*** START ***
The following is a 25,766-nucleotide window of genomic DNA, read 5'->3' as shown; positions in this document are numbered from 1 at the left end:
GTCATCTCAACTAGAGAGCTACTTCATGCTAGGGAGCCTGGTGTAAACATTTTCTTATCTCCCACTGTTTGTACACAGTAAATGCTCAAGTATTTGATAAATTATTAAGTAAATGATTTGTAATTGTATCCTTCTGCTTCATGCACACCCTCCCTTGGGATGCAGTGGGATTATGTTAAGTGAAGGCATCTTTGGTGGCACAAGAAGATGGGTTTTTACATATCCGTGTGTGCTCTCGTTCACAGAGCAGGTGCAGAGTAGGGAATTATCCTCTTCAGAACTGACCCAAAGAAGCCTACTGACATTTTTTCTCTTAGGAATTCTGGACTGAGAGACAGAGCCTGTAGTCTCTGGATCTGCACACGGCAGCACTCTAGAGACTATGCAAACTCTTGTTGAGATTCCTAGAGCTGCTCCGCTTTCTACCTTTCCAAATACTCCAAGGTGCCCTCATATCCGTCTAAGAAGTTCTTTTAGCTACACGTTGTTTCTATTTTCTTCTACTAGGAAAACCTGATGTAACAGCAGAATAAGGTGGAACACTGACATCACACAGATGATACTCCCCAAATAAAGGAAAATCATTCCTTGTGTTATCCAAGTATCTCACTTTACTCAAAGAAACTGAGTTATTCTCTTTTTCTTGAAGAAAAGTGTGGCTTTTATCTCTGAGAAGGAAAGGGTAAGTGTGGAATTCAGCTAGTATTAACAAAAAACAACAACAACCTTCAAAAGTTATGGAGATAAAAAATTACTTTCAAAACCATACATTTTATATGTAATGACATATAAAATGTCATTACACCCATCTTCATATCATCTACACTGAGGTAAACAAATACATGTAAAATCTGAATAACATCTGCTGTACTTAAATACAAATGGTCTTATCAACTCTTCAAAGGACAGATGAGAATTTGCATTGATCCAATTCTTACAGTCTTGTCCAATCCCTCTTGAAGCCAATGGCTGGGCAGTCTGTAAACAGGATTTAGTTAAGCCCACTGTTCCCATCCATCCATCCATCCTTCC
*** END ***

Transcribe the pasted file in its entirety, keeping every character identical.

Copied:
The following is a 25,766-nucleotide window of genomic DNA, read 5'->3' as shown; positions in this document are numbered from 1 at the left end:
GTCATCTCAACTAGAGAGCTACTTCATGCTAGGGAGCCTGGTGTAAACATTTTCTTATCTCCCACTGTTTGTACACAGTAAATGCTCAAGTATTTGATAAATTATTAAGTAAATGATTTGTAATTGTATCCTTCTGCTTCATGCACACCCTCCCTTGGGATGCAGTGGGATTATGTTAAGTGAAGGCATCTTTGGTGGCACAAGAAGATGGGTTTTTACATATCCGTGTGTGCTCTCGTTCACAGAGCAGGTGCAGAGTAGGGAATTATCCTCTTCAGAACTGACCCAAAGAAGCCTACTGACATTTTTTCTCTTAGGAATTCTGGACTGAGAGACAGAGCCTGTAGTCTCTGGATCTGCACACGGCAGCACTCTAGAGACTATGCAAACTCTTGTTGAGATTCCTAGAGCTGCTCCGCTTTCTACCTTTCCAAATACTCCAAGGTGCCCTCATATCCGTCTAAGAAGTTCTTTTAGCTACACGTTGTTTCTATTTTCTTCTACTAGGAAAACCTGATGTAACAGCAGAATAAGGTGGAACACTGACATCACACAGATGATACTCCCCAAATAAAGGAAAATCATTCCTTGTGTTATCCAAGTATCTCACTTTACTCAAAGAAACTGAGTTATTCTCTTTTTCTTGAAGAAAAGTGTGGCTTTTATCTCTGAGAAGGAAAGGGTAAGTGTGGAATTCAGCTAGTATTAACAAAAAACAACAACAACCTTCAAAAGTTATGGAGATAAAAAATTACTTTCAAAACCATACATTTTATATGTAATGACATATAAAATGTCATTACACCCATCTTCATATCATCTACACTGAGGTAAACAAATACATGTAAAATCTGAATAACATCTGCTGTACTTAAATACAAATGGTCTTATCAACTCTTCAAAGGACAGATGAGAATTTGCATTGATCCAATTCTTACAGTCTTGTCCAATCCCTCTTGAAGCCAATGGCTGGGCAGTCTGTAAACAGGATTTAGTTAAGCCCACTGTTCCCATCCATCCATCCATCCTTCC